Desflurane Enhances Reactivity during the Use of the Laryngeal Mask Airway

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Abstract

Background:

Desflurane and sevoflurane have markedly different pungencies. The tested hypothesis was that patients breathing equivalent concentrations of desflurane or sevoflurane through a laryngeal mask airway (LMA) would have similar responses.

Methods:

After institutional review board approval and informed consent were obtained, 60 patients were enrolled and given intravenous midazolam (14 μg/kg) and fentanyl (1 μg/kg) 5 min before induction of anesthesia. The LMA was inserted at loss of consciousness after 2 mg/kg propofol. When spontaneous breathing returned, a randomly assigned volatile anesthetic was started at an inspired concentration of either 1.8% sevoflurane or 6% desflurane at a fresh gas flow of 6 l/min in air:oxygen (50:50). After 5 min, a controlled movement of the LMA took place. Three minutes later, the inspiratory anesthetic concentration was changed to either 3.6% sevoflurane or 12% desflurane for 3 min. A blinded observer recorded movements and airway events during the start of anesthetic, LMA movement, deepening of the anesthetic, and emergence before LMA removal.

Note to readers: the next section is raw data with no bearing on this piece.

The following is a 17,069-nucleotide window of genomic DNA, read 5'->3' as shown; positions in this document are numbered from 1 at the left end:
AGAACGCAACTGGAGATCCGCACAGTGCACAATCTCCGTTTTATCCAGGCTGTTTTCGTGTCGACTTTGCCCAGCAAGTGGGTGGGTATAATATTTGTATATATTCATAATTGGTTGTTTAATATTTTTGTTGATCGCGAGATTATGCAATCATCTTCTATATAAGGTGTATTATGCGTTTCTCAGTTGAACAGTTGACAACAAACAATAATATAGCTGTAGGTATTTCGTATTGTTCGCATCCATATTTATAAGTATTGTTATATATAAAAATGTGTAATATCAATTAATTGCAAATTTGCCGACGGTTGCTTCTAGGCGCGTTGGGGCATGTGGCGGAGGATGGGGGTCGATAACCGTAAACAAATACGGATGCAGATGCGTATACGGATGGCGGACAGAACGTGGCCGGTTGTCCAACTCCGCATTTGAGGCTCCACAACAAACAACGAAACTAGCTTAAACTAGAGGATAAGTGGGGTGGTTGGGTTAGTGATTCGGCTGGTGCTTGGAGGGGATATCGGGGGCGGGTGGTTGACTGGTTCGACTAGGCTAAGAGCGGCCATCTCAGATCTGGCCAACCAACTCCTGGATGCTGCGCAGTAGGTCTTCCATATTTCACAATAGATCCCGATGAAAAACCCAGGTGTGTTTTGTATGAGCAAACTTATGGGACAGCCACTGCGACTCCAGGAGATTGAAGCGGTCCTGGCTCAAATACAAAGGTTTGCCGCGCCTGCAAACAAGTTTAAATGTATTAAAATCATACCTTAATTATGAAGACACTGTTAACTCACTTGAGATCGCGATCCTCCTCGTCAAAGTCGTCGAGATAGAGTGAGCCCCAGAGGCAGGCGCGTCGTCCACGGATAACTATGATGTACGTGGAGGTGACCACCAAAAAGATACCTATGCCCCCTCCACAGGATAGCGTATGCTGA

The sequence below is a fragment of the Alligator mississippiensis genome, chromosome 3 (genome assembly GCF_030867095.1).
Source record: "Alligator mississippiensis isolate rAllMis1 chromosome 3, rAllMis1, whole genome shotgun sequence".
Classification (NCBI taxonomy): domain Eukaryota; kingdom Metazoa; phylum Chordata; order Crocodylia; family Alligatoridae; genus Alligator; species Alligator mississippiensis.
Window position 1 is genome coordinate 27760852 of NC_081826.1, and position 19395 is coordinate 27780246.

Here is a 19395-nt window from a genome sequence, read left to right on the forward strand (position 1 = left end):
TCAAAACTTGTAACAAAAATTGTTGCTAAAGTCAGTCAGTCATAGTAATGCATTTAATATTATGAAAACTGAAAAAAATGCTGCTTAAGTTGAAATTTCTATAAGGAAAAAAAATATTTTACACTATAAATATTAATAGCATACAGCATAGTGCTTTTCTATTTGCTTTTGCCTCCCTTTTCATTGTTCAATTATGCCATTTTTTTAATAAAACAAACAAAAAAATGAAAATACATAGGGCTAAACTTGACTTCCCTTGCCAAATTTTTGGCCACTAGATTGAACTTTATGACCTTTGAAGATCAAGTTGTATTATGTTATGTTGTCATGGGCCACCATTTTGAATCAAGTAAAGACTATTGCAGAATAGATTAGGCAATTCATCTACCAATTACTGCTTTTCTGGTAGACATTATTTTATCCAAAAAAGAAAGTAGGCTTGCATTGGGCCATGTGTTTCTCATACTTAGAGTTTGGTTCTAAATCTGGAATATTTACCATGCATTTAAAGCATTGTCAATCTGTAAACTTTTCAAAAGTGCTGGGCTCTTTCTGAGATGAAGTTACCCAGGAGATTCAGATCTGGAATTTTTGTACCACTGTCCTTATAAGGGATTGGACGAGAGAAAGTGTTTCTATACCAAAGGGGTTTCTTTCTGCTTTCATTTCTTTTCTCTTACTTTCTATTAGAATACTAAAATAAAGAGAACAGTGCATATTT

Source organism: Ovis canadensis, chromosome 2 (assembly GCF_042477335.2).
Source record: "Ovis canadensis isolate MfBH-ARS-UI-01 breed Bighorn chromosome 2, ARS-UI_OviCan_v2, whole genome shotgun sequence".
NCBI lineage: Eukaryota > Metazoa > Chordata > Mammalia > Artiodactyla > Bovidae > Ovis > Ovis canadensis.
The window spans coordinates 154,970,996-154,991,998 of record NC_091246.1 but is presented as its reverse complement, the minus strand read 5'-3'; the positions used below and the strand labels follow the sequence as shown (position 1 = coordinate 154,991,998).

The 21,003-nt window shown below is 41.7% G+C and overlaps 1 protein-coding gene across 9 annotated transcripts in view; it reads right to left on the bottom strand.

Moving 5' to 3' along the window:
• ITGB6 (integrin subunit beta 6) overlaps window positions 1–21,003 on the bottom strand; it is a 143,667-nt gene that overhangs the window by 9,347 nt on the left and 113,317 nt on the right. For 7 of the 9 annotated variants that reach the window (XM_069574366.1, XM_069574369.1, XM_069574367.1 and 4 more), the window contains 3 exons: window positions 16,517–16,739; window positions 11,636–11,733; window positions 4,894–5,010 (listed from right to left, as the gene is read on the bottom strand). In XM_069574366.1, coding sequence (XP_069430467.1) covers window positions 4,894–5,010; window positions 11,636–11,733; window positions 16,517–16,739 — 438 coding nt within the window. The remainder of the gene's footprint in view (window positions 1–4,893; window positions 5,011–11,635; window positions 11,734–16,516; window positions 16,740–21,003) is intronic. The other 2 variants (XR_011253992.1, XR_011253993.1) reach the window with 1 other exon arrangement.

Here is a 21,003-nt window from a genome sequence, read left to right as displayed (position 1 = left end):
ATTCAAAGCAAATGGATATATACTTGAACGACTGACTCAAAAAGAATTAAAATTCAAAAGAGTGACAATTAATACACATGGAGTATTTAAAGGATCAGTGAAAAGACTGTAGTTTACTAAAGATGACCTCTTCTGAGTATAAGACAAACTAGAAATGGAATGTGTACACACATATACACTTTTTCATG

Results:

There were no differences at anesthetic start and LMA movement. Desflurane titration to 12% increased heart rate, increased mean arterial blood pressure, and initiated frequent coughing (53% vs. 0% sevoflurane) and body movements (47% vs. 0% sevoflurane). During emergence, there was a twofold greater incidence of coughing and a fivefold increase in breath holding in the desflurane group.

Conclusions:

When airway responses to sevoflurane and desflurane were compared in elective surgical patients breathing through an LMA, there were significantly more adverse responses with desflurane at 12% concentrations and during emergence.

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